Indiana's medical device workforce will need skills upgrade

January 14, 2012
Orthopedics companies around Warsaw employ 6,800 people and pay them an average of $69,000 per year, according to an analysis released in January. (IBJ file photo)

Finding a job that requires only a high school diploma yet pays middle-class wages is a thing of the past—except in Indiana’s medical-device industry.

According to a new report by BioCrossroads, 53 percent of the 20,000 jobs in Indiana’s medical-device sector require no more than a high school education. Yet the average annual pay in the industry is about $60,000—56 percent higher than the state’s average.

David Johnson Johnson

“It’s a good thing today. The question is, ‘How long does that remain?’” said David Johnson, CEO of the Indianapolis-based life sciences development group. BioCrossroads will unveil its report, titled, “From Hearts to Hips: Indiana’s Leadership in Medical Devices,” on Jan. 18 during a conference at the Chase Tower downtown.

Production work inside medical-device companies is becoming increasingly automated and computerized, as it has among all manufacturers. In addition, biotechnology is beginning to allow medical devices to help patients’ bodies repair themselves, rather than serving merely as replacements for damaged bones and tissues.

So even though Indiana has the fifth-highest concentration of medical-device workers among U.S. states, it could lose that human capital advantage unless its work force rapidly updates its skills.

“Generations of workers have grown up in the industry, but that heritage is a diminishing advantage as the jobs have become more technical,” said David Floyd, the former CEO of DePuy Orthopaedics Inc. in Warsaw, who is now CEO of OrthoWorx, an affiliate of BioCrossroads that is grappling with labor issues in the Warsaw-based orthopedics cluster.

He added, “Most manufacturing jobs require advanced math and training beyond high school, which marks a change from hand work to automation and robotics.”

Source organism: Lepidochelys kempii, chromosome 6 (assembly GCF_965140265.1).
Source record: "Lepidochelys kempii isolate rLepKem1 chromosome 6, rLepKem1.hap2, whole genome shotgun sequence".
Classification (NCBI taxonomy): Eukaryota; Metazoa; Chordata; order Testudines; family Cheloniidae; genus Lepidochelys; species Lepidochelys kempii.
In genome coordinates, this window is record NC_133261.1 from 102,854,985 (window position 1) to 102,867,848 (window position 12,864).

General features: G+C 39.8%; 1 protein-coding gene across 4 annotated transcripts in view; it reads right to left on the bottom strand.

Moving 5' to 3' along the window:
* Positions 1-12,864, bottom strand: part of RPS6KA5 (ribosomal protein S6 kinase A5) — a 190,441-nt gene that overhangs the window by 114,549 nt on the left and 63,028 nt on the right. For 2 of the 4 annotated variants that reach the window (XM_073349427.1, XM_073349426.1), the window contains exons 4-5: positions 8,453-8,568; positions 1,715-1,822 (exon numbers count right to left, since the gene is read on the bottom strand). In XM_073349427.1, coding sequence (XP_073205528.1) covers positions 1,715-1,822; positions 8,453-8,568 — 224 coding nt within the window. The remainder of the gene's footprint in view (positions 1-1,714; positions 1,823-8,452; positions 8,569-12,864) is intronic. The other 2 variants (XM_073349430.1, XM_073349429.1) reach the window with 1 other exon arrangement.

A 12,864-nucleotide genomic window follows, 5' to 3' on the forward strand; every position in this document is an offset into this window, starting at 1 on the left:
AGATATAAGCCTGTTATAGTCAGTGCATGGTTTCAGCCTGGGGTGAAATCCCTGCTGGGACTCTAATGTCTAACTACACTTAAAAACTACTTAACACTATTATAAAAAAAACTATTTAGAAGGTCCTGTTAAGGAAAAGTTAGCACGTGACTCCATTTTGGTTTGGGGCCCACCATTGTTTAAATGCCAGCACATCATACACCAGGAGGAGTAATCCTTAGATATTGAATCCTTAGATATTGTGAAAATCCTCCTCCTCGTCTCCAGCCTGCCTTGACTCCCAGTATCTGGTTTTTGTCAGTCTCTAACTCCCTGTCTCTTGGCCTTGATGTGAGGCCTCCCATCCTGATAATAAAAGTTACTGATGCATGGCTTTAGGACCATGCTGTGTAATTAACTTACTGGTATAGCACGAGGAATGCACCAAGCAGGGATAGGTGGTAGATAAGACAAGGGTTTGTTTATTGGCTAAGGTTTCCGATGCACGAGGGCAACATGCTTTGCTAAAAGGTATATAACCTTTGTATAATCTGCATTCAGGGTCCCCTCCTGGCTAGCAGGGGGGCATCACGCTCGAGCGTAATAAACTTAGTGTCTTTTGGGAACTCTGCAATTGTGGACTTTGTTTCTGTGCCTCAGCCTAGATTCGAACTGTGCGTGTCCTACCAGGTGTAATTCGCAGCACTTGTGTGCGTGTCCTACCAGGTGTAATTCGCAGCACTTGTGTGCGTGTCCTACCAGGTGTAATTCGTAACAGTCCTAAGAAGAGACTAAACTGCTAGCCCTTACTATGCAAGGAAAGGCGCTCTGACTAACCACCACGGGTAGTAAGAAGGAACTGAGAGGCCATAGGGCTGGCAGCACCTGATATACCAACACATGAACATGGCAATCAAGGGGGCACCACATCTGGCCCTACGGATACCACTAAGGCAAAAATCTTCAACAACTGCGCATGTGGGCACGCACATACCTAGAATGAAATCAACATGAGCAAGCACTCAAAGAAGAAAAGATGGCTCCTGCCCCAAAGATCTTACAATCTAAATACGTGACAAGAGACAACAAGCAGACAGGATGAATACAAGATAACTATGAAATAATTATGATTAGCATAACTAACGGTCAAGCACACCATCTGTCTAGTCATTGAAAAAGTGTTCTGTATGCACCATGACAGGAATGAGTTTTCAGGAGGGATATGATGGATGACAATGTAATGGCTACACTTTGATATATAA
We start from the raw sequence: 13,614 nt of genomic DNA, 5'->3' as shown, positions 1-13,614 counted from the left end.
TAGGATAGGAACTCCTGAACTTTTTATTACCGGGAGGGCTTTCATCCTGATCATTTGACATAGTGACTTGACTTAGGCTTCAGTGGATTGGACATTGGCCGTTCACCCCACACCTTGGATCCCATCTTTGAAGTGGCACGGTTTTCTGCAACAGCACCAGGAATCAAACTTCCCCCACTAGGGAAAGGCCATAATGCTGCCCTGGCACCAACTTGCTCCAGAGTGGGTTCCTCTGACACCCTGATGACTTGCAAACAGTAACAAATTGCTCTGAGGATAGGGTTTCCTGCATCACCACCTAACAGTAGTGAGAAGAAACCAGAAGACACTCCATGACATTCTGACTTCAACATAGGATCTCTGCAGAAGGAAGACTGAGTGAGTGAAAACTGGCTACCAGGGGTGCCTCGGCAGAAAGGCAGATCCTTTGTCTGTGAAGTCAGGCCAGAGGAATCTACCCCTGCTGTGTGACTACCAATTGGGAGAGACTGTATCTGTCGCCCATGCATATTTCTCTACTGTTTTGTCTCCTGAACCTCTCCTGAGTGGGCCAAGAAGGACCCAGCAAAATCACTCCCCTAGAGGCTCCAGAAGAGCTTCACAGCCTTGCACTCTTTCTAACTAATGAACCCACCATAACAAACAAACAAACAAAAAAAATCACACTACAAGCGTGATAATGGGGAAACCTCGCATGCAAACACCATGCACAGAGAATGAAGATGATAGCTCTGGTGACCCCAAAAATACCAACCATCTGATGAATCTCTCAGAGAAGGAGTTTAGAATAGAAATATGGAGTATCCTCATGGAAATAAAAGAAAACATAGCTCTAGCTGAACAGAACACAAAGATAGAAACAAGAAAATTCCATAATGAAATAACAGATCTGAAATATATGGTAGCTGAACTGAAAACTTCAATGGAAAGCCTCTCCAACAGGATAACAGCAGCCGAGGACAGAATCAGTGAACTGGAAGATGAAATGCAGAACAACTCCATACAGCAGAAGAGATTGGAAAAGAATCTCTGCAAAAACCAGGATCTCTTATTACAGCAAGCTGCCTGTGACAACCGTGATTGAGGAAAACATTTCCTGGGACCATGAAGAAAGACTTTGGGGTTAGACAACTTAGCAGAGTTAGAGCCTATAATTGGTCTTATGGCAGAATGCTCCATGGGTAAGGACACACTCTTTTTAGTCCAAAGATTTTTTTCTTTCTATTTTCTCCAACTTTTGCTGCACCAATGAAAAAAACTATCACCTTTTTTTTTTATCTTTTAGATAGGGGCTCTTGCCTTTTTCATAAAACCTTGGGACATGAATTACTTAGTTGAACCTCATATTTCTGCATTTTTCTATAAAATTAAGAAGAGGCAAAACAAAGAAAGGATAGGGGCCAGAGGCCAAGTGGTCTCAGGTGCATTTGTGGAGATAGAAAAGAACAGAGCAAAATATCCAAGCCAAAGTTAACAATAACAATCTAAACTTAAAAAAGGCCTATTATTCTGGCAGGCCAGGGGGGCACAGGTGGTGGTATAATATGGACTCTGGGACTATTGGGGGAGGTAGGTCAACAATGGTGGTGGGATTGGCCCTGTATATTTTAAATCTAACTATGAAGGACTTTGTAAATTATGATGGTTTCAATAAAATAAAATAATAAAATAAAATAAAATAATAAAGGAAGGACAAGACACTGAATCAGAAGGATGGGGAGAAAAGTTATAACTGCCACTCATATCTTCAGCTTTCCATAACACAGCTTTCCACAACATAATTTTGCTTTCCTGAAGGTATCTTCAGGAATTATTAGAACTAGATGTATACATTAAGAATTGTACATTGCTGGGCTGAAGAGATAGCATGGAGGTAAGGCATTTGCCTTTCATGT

BioCrossroads’ report, based primarily on a survey of medical-device companies and interviews with industry leaders, says the medical-device industry will need to raise the education level of its work force to remain competitive, both in the United States and globally.

Johnson expressed hope in closer collaborations that are taking place between medical-device companies and educational institutions. For example, Ivy Tech Community College has hired a retired orthopedics executive to help the school offer training that gives students skills specifically tailored to orthopedics companies’ changing needs.

The future of Indiana’s medical-device industry is critical to BioCrossroads because the industry is larger than the group realized before it conducted an analysis of life sciences employment around the state in 2011. The economic output of medical-device companies totals $6.2 billion a year, and accounts for more than 40 percent of all life sciences jobs in Indiana.

“We knew it was important. We didn’t realize it was 40 percent of the pie,” Johnson said. “We couldn’t put our hands on where 10,000 of those jobs were.”

While BioCrossroads was well aware of the Warsaw orthopedics companies, Bloomington-based Cook Group and Indianapolis-based Roche Diagnostics, it was not aware of companies such as Catheter Research Inc., based in Indianapolis, which employs more than 100 people making supplies for larger medical-device companies.

Perhaps even more important, of about 8,800 life sciences jobs that Indiana added between 2002 and 2009, 5,600 of them were in medical devices.

As strong as the sector is in Indiana, it faces other challenges. Most immediately, the industry is crying foul over a tax created by the 2010 health reform law that would collect 2.3 percent of all sales of medical devices in the United States, beginning in 2013.

That has led companies such as Cook Group to say it might have to reduce jobs in Indiana or, at the very least, grow its operations outside the United States.

In addition, the U.S. Food and Drug Administration is in the midst of an overhaul of the main regulatory pathway it uses to approve new medical devices. That has thrown more uncertainty over the industry.

As a result, venture capitalists nationally say they expect to do fewer investments in medical devices than they have previously.

Johnson said he hopes the Jan. 18 conference helps Indiana leaders understand these challenges better, so that down the road they can develop strategies to help Indiana medical-device makers navigate them successfully.

“All we’re doing is opening the conversation,” Johnson said. “We want to understand the sector better.”•


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